Leo is a much more laid-back dude, and as he didn’t really do much in his first six years of life, he has no expectations for competition or group activities, and I figured that my chances on him involved a greater survival rate. I selected a hunt on territory that I usually use for hacking, just in case I had to run home in an emergency of badly behaved horse.

I was not to worry though, because Leo took to hunting like a fish to water! He said yes to group trail rides! Yes to galloping in a cluster down a hill, yes to standing stock still and listening to hounds, and yes to trotting for long periods of time on small trails.

He didn’t mind people running up his butt, onto his butt or in fact accidentally playing bumper cars with the horse in front of him. He had no inclination to run faster, beat anybody or really pull at all. When the staff came flying by him at a full gallop on a 5-foot wide path, he didn’t move at all, but mildly watched as they blew by.

As a gigantosaurus (official title) and also a full warmblood, Leo struggles with the fitness aspect. I’ve never had a full warmblood before (Nyls is about 65%), and I didn’t anticipate the big difference in how much work it takes to get them strong for cross country.

Since this foxhunting thing seems to work out, I’m hoping to use the rest of the season to get Leo out and galloping more and using his brain to find his feet, wherever they may be. As a bonus, after the chaos of a hunt field, I don’t think he’ll ever be worried about a crowded warm-up arena ever again!

Eventing 25: Maddy Mazzola and Mojito Aim For The Stars

The USEF has named the 2015 Eventing 25 riders, and we’re excited to get to know each of them with a series of profiles on EN. These young riders are the future of our sport in the U.S., so remember their names and join us in giving them the recognition they deserve. Keep checking back for new profiles. Go Eventing 25!

Maddy Mazzola and Mojito. Photo by Sally Spickard.

Maddy Mazzola and Mojito. Photo by Sally Spickard.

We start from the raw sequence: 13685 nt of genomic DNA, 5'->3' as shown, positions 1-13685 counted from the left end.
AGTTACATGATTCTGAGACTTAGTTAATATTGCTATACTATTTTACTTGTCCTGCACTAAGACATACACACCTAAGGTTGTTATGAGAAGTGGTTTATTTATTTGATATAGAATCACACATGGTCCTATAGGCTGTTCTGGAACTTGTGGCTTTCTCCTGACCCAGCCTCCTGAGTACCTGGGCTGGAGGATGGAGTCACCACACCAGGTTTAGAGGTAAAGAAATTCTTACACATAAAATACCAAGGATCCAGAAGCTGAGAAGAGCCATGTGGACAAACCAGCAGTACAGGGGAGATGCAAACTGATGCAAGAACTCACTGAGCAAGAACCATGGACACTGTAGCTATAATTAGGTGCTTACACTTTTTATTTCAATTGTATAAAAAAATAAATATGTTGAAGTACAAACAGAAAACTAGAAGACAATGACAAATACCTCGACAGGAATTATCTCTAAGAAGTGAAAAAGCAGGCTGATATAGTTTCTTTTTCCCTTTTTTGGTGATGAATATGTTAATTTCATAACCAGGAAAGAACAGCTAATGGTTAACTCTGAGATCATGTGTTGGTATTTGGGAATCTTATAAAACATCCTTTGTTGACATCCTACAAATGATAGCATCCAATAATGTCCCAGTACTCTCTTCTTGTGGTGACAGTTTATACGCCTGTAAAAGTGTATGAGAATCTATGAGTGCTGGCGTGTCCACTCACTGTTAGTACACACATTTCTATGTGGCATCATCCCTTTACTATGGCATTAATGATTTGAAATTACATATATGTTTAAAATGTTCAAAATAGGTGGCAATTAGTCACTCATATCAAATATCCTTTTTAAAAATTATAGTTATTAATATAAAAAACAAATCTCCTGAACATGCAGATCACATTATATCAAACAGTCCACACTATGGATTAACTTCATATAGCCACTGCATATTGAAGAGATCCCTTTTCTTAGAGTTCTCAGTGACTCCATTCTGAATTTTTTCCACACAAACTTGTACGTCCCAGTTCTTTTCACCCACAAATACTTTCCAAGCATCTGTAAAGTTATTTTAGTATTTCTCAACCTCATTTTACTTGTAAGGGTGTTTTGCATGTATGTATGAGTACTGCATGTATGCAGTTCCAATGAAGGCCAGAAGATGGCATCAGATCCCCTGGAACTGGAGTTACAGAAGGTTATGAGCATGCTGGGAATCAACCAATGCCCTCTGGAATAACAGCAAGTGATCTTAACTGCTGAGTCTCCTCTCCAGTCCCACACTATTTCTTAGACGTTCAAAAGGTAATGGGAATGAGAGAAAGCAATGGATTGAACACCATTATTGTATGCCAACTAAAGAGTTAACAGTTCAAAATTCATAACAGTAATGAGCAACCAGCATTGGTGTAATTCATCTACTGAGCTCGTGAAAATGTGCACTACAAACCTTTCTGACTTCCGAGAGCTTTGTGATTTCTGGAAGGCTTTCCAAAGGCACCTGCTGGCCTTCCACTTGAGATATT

Maddy Mazzola managed to escape the horse bug until the age of six, when a family trip to Arizona resulted in a group trail ride with a charming cowboy. As soon as she returned to home in Oakland, California, Maddy informed her parents that she was done playing soccer or pursuing other sports, and all she wanted to do was ride. Her family found Judi Martin at Skyline Ranch, and Maddy never regretted the decision.
After six years of riding on the local hunter jumper circuit, Maddy tried her hand at eventing with her first event at Woodside. She was mounted on a 12.2 hand pony named Twinkle, and after one event, she was hooked. Her parents decided to invest in a horse for their daughter, and that process brought them to Kismet Farms, where Tracy Bowman and Jolie Wentworth are based. Her eventing career began there.
Maddy always felt that she was serious and passionate about her riding, but it took getting to the Preliminary level to really cement her desires for the upper levels. She successfully competed through the two-star level with her own Oldenburg gelding, Man on a Mission II, before acquiring a very special ride in 2012.
While she wasn’t actively looking for another upper-level horse, Maddy says that her eyes and ears were always open for an opportunity, and when Tracy got a call that Mojito was for sale, it was all but a done deal.

“Both Tracy and Jolie had seen him at Rolex in the previous years and noticed that he was a special horse,” Maddy said. “They knew he needed to be in our barn no matter what, and she convinced my dad. Next thing I know, my new 17.2-hand horse is coming off the van in California. Mango is truly a magnificent animal and I’m grateful every day that he is in my life.

Maddy Mazzola and Mojito at Rebecca Farms. Photo by...???

Maddy Mazzola and Mojito at Rebecca Farms. Photo by Samantha Clark